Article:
• A first receiver transmits a sounding packet 810 to the AP. In a subsequent time slot, a second receiver transmits a sounding packet 815 to the AP. The AP receives the sounding packets. The AP can determine wireless channel information based on the received version of the sounding packets and pre-determined sound packet data. The AP can determine steering matrices for the receives based on the wireless channel information. The AP transmits a SDMA frame 820 that includes steered data packets for respective receivers.
  • FIG. 8B shows another example of an implicit sounding timing diagram. In this example, an AP sends separate sounding request packets. The AP transmits a sounding request packet 855 to a first receiver. In response, the first receiver transmits a sounding packet 860 to the AP. The AP transmits a sounding request 865 packet to a second receiver. In response, the second receiver transmits a sounding packet 870 to the AP. In some implementations, the AP creates separate TxOPs for each of the AP's sounding exchanges with the receivers.
  • The AP can determine wireless channel information based on the received version of the sounding packets and pre-determined sound packet data. The AP can determine steering matrices for the receives based on the wireless channel information. The AP transmits a SDMA frame 875 that includes steered data packets for respective receivers.
  • A wireless communication device can send sounding packets to sound one or more antennas. Sounding antennas can include determining wireless channel information. A MAC frame format for a sounding packet can include a field such as a HT-Control field or a VHT-Control field to signal the type of wireless channel information, e.g., CSI feedback, non-compressed steering matrix feedback, or compressed steering matrix feedback, that is requested.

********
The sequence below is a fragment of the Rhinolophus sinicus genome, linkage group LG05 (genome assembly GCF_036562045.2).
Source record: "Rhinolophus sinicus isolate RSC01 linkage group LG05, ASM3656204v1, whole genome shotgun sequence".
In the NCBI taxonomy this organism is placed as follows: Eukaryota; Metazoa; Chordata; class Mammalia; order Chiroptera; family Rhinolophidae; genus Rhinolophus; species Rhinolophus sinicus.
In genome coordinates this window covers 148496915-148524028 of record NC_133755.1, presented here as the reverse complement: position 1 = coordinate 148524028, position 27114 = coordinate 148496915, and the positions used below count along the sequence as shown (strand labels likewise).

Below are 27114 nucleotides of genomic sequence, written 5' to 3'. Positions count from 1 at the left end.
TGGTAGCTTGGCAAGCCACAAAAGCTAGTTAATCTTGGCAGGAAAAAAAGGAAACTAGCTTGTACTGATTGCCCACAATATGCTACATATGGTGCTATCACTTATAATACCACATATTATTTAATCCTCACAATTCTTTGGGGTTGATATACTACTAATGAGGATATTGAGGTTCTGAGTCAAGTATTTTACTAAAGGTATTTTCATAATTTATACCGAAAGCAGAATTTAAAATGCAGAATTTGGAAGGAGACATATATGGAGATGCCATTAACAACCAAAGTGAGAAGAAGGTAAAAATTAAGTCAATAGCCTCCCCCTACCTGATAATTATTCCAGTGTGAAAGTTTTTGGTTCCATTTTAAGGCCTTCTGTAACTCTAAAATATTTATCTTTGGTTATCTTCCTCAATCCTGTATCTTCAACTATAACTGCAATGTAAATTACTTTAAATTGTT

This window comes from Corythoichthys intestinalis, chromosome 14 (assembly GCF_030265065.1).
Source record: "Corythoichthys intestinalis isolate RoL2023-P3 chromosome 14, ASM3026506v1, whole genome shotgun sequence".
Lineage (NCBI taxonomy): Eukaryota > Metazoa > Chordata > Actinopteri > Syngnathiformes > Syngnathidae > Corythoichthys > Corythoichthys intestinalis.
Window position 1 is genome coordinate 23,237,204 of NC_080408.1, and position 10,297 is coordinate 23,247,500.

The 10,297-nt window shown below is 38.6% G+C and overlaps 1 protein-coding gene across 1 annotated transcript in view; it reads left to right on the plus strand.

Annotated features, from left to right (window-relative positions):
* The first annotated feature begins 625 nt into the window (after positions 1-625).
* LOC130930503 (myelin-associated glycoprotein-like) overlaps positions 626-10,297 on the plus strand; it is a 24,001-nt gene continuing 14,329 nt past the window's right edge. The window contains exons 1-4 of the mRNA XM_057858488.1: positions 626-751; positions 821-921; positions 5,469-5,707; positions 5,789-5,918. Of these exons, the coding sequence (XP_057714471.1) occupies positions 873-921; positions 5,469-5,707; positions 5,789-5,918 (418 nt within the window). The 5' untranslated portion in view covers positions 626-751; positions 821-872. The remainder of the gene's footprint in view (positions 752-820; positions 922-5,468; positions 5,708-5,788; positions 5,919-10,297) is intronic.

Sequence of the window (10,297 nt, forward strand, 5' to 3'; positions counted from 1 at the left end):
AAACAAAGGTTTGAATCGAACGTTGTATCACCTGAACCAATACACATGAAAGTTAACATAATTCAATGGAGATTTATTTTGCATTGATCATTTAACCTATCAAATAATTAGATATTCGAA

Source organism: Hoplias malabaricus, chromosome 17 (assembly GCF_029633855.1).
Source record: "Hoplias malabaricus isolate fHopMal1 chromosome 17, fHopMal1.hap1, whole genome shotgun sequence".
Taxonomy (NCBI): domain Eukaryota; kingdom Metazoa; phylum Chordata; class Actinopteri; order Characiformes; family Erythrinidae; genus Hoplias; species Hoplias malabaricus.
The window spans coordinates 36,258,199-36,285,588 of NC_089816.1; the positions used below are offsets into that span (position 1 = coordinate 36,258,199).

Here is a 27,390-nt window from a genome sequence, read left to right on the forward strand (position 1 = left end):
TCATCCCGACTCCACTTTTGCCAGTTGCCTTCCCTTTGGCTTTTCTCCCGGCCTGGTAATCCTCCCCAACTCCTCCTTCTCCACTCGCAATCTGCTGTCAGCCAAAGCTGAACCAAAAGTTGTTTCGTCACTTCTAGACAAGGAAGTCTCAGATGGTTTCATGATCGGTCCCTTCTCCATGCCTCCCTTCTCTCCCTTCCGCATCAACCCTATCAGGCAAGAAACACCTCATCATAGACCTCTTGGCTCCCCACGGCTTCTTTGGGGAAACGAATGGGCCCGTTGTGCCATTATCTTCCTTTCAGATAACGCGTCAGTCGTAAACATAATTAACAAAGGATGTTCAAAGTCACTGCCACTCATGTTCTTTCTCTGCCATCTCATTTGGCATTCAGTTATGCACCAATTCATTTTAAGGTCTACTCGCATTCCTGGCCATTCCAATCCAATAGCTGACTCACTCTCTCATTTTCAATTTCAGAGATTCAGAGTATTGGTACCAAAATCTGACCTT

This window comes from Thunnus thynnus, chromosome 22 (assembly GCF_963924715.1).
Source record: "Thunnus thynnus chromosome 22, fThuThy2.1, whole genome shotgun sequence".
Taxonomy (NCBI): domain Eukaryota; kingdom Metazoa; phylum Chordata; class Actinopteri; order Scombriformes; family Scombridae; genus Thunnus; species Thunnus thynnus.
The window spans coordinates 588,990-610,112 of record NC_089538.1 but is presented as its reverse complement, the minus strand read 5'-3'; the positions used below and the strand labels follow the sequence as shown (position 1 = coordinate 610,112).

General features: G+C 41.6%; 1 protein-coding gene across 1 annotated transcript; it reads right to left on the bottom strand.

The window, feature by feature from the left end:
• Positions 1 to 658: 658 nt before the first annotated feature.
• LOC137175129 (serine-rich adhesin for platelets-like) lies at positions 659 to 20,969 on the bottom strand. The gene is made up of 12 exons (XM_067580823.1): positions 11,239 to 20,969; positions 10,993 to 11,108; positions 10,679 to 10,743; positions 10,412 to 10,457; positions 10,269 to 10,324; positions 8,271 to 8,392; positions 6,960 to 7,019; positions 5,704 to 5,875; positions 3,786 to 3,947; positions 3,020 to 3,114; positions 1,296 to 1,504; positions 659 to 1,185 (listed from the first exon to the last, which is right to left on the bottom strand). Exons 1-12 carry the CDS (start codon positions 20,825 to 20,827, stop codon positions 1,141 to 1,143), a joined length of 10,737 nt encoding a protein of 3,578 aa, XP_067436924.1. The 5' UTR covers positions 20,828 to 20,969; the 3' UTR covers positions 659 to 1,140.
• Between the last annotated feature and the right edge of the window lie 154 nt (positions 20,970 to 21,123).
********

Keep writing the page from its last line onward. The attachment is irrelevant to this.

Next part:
• A wireless communication device such as an AP or a client can perform sounding via transmitting sounding packets. Various examples of sounding packets include staggered sounding packets and null data packet (NDP) based sounding packets.
  • FIG. 9A shows an example of a staggered sounding packet. A wireless communication device can generate a staggered sounding packet 905. The sounding packet 905 can include a Legacy Short Training Field (L-STF), Legacy Long Training Field (L-LTF), and Legacy Signal Field (L-SIG). The sounding packet 905 can include one or more Very High Throughout (VHT) fields such as VHT Signal Field (VHT-SIG), VHT Short Training Field (VHT-STF), VHT Long Training Field (HT-LTF). The sounding packet 905 can include Extended Long Training Fields (E-LTFs). For example, a sounding packet 905 can include an E-LTF for each TX antenna to be sounded. In some implementations, subfield combinations in VHT-SIG fields can signal the number of E-LTFs in the sounding packet 905.